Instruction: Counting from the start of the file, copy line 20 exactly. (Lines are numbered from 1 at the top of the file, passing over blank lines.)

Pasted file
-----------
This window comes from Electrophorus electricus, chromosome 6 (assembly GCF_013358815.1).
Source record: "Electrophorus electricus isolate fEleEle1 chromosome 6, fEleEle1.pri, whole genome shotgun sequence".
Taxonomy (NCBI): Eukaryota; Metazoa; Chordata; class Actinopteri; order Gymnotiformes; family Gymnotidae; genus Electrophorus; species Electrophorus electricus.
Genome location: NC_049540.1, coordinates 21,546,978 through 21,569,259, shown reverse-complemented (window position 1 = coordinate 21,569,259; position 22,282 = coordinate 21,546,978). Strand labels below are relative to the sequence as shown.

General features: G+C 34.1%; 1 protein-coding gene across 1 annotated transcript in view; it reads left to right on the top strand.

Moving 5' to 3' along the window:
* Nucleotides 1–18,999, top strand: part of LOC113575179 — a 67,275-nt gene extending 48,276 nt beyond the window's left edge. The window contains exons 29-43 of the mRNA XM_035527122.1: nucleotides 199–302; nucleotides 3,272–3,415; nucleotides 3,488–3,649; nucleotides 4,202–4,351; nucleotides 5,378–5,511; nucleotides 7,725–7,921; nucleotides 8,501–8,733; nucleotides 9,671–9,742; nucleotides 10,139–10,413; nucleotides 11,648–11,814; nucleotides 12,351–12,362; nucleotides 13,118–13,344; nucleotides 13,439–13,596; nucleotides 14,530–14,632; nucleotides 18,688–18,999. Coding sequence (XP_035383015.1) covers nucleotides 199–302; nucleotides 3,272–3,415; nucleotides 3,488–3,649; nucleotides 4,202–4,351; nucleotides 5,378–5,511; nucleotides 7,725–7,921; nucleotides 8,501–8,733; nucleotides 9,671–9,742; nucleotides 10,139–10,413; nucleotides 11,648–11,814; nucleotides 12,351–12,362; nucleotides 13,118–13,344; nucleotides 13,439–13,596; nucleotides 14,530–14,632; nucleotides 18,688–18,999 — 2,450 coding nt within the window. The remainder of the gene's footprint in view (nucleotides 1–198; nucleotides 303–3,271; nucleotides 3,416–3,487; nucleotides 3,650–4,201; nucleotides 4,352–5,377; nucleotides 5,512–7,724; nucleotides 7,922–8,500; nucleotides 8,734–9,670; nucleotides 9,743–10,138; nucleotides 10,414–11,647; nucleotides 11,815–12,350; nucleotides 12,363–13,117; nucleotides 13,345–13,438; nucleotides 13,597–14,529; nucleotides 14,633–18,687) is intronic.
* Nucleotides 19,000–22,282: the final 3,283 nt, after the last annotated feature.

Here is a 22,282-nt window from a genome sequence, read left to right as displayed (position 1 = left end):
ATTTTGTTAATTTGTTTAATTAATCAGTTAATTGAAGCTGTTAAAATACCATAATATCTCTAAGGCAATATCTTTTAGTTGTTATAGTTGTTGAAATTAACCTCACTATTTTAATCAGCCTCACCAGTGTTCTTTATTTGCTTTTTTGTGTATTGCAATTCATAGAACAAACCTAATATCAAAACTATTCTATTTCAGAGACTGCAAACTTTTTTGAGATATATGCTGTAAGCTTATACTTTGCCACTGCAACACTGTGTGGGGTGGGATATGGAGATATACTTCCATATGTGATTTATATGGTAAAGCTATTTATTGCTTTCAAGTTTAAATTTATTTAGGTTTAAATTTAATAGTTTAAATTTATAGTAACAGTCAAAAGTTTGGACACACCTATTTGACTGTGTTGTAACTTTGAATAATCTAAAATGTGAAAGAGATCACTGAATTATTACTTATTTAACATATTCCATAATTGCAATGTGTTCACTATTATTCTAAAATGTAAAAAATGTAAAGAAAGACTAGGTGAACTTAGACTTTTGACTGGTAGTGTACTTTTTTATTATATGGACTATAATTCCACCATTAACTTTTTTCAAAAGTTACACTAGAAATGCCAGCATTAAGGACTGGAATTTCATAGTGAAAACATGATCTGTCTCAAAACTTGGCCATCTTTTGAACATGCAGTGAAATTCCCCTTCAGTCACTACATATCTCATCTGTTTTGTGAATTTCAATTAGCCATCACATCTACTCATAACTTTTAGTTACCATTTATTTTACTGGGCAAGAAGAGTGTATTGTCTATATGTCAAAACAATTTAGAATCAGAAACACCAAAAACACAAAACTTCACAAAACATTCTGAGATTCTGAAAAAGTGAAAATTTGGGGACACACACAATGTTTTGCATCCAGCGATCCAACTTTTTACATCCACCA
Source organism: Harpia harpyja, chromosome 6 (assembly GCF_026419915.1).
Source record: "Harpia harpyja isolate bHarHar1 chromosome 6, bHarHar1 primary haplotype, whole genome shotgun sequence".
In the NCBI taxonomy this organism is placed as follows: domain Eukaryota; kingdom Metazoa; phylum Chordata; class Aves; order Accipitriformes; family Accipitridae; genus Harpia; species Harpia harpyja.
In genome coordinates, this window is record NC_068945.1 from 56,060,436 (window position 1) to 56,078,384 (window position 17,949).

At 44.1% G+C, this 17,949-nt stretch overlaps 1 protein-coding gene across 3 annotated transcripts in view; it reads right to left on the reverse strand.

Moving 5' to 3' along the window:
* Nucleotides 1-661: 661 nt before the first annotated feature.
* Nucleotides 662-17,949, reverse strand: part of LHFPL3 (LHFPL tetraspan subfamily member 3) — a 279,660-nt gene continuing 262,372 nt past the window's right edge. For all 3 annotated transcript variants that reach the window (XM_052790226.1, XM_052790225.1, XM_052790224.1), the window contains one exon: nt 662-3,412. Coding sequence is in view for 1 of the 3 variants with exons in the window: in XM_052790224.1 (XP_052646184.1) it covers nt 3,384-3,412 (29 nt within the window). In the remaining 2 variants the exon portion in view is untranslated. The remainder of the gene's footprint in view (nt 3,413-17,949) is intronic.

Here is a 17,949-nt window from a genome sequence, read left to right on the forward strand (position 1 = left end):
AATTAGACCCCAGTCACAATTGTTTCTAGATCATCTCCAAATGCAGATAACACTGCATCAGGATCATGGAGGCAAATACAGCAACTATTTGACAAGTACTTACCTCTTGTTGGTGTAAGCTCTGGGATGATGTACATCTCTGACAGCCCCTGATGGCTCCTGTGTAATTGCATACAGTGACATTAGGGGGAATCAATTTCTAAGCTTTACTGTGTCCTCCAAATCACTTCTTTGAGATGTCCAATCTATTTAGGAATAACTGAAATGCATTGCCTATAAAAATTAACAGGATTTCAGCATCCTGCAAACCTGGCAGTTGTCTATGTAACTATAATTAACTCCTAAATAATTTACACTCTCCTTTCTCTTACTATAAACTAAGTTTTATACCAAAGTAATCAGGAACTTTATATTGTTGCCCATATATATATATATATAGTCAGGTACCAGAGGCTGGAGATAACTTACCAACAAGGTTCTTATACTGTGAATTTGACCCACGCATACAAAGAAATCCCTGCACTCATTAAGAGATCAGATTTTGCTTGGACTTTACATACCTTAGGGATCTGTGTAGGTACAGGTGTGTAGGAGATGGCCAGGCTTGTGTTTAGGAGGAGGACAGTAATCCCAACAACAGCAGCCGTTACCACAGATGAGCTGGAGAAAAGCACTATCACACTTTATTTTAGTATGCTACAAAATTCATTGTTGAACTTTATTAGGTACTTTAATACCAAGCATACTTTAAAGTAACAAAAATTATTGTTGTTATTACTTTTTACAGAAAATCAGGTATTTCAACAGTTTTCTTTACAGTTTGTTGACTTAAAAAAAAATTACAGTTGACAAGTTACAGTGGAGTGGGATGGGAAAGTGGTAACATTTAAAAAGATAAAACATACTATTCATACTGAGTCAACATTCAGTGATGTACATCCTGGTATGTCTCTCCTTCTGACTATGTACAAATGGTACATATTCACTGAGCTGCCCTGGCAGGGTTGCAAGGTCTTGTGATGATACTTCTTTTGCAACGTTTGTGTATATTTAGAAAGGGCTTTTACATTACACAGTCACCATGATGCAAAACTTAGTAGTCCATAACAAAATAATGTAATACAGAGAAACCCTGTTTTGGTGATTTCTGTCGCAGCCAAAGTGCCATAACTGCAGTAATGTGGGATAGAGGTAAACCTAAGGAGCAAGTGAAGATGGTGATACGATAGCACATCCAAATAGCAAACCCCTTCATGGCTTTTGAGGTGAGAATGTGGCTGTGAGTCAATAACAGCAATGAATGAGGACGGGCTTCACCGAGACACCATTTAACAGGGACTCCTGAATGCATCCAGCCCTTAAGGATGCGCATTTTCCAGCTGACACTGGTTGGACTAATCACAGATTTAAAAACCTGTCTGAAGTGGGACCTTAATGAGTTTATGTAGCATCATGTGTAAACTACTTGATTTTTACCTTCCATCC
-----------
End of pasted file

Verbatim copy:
AATTAGACCCCAGTCACAATTGTTTCTAGATCATCTCCAAATGCAGATAACACTGCATCAGGATCATGGAGGCAAATACAGCAACTATTTGACAAGTACTTACCTCTTGTTGGTGTAAGCTCTGGGATGATGTACATCTCTGACAGCCCCTGATGGCTCCTGTGTAATTGCATACAGTGACATTAGGGGGAATCAATTTCTAAGCTTTACTGTGTCCTCCAAATCACTTCTTTGAGATGTCCAATCTATTTAGGAATAACTGAAATGCATTGCCTATAAAAATTAACAGGATTTCAGCATCCTGCAAACCTGGCAGTTGTCTATGTAACTATAATTAACTCCTAAATAATTTACACTCTCCTTTCTCTTACTATAAACTAAGTTTTATACCAAAGTAATCAGGAACTTTATATTGTTGCCCATATATATATATATATAGTCAGGTACCAGAGGCTGGAGATAACTTACCAACAAGGTTCTTATACTGTGAATTTGACCCACGCATACAAAGAAATCCCTGCACTCATTAAGAGATCAGATTTTGCTTGGACTTTACATACCTTAGGGATCTGTGTAGGTACAGGTGTGTAGGAGATGGCCAGGCTTGTGTTTAGGAGGAGGACAGTAATCCCAACAACAGCAGCCGTTACCACAGATGAGCTGGAGAAAAGCACTATCACACTTTATTTTAGTATGCTACAAAATTCATTGTTGAACTTTATTAGGTACTTTAATACCAAGCATACTTTAAAGTAACAAAAATTATTGTTGTTATTACTTTTTACAGAAAATCAGGTATTTCAACAGTTTTCTTTACAGTTTGTTGACTTAAAAAAAAATTACAGTTGACAAGTTACAGTGGAGTGGGATGGGAAAGTGGTAACATTTAAAAAGATAAAACATACTATTCATACTGAGTCAACATTCAGTGATGTACATCCTGGTATGTCTCTCCTTCTGACTATGTACAAATGGTACATATTCACTGAGCTGCCCTGGCAGGGTTGCAAGGTCTTGTGATGATACTTCTTTTGCAACGTTTGTGTATATTTAGAAAGGGCTTTTACATTACACAGTCACCATGATGCAAAACTTAGTAGTCCATAACAAAATAATGTAATACAGAGAAACCCTGTTTTGGTGATTTCTGTCGCAGCCAAAGTGCCATAACTGCAGTAATGTGGGATAGAGGTAAACCTAAGGAGCAAGTGAAGATGGTGATACGATAGCACATCCAAATAGCAAACCCCTTCATGGCTTTTGAGGTGAGAATGTGGCTGTGAGTCAATAACAGCAATGAATGAGGACGGGCTTCACCGAGACACCATTTAACAGGGACTCCTGAATGCATCCAGCCCTTAAGGATGCGCATTTTCCAGCTGACACTGGTTGGACTAATCACAGATTTAAAAACCTGTCTGAAGTGGGACCTTAATGAGTTTATGTAGCATCATGTGTAAACTACTTGATTTTTACCTTCCATCC